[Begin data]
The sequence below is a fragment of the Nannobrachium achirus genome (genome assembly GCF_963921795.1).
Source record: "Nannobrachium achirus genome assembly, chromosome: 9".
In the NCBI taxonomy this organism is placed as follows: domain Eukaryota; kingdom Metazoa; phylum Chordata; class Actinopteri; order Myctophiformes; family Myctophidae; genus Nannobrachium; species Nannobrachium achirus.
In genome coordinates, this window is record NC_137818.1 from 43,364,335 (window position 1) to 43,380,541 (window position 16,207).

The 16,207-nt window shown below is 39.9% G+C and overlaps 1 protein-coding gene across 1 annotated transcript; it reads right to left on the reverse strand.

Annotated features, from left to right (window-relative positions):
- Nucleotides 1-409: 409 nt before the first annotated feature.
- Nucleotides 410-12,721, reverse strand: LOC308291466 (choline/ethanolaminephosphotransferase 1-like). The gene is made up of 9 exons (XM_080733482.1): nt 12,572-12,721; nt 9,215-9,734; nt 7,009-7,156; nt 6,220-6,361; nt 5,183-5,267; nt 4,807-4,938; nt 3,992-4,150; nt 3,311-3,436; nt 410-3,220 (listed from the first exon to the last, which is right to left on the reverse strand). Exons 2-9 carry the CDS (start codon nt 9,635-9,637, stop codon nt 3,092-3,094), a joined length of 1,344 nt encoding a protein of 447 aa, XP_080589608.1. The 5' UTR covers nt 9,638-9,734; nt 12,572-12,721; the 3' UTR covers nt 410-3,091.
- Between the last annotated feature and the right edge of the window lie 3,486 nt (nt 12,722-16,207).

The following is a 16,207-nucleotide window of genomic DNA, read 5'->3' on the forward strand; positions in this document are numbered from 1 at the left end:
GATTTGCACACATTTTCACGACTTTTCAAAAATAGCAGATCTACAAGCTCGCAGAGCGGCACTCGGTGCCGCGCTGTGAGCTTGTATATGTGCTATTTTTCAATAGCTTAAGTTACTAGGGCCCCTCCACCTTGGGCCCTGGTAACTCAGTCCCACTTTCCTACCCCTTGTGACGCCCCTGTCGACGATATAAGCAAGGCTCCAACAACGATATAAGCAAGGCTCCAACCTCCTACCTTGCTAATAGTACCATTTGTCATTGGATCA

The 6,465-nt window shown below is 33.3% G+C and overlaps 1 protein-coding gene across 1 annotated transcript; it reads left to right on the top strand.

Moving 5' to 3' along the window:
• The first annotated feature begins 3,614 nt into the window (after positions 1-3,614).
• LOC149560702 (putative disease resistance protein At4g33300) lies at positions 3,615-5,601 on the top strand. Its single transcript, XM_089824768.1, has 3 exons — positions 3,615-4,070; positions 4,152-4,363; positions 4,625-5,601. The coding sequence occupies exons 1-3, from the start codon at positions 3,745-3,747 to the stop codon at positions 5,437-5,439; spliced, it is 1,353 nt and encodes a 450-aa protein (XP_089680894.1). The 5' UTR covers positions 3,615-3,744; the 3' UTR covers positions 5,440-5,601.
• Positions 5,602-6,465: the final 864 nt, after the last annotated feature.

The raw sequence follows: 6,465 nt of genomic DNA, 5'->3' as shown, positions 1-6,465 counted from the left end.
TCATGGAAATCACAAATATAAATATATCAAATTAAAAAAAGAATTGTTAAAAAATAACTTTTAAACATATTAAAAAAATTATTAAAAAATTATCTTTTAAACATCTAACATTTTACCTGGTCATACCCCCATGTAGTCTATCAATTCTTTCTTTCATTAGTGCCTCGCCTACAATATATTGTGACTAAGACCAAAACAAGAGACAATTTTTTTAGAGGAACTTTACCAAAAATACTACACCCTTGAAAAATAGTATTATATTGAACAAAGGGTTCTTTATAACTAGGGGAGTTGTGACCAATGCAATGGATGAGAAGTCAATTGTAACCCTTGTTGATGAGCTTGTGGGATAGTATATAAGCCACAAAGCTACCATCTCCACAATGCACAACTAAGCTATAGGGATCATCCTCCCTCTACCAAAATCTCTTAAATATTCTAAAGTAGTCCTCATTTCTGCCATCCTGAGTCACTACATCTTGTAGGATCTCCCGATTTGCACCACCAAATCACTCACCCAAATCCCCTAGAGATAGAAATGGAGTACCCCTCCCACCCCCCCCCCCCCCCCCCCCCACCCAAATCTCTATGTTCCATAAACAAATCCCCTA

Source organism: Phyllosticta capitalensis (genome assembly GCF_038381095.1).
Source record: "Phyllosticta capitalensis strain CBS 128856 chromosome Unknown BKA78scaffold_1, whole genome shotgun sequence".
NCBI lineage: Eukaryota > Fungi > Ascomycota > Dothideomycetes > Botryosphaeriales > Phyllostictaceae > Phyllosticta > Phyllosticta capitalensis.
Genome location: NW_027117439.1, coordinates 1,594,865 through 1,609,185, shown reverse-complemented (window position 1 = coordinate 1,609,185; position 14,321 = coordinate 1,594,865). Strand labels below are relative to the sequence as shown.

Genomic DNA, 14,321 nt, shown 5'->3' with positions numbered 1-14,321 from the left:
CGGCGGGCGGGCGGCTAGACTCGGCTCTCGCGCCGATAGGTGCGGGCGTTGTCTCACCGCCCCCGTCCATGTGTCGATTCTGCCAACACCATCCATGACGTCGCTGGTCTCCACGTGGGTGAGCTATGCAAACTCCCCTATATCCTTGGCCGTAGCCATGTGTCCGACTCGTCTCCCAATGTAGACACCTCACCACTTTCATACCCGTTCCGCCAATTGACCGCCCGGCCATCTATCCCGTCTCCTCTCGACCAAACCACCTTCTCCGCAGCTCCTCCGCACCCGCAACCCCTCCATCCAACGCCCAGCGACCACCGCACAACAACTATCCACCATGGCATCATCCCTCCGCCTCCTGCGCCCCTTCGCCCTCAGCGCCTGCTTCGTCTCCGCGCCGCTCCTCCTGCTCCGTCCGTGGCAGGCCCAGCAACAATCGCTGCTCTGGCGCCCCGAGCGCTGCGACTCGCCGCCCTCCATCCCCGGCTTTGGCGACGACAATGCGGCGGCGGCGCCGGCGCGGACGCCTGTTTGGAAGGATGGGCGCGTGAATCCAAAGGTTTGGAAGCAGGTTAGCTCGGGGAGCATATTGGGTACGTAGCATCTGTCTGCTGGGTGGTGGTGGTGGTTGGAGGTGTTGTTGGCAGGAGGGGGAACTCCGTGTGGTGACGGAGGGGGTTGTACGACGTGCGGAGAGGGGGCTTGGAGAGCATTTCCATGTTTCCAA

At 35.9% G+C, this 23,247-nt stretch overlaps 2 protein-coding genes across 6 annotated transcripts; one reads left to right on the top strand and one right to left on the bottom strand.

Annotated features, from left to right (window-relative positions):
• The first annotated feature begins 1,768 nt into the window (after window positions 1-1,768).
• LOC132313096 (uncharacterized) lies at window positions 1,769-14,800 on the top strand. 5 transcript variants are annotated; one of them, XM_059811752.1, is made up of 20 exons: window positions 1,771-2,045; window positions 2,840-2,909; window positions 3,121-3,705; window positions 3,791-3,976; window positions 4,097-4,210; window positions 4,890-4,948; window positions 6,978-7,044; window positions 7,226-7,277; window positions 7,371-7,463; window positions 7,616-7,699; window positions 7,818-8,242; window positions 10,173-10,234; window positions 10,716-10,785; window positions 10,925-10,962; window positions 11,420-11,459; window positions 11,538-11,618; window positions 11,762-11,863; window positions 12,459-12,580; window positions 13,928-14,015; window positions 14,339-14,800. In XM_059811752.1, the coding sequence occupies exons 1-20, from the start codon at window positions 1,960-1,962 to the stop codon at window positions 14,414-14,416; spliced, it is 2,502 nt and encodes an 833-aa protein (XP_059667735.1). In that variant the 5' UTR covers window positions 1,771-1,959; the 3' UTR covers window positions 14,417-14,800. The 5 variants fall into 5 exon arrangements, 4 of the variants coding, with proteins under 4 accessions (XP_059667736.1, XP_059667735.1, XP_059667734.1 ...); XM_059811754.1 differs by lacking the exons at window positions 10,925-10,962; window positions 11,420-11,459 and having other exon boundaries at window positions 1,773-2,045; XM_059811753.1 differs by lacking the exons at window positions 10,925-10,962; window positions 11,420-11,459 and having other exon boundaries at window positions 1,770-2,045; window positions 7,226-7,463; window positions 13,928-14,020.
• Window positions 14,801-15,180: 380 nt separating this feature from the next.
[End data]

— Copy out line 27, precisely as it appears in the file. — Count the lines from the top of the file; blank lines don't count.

• The first annotated feature begins 1,768 nt into the window (after window positions 1-1,768).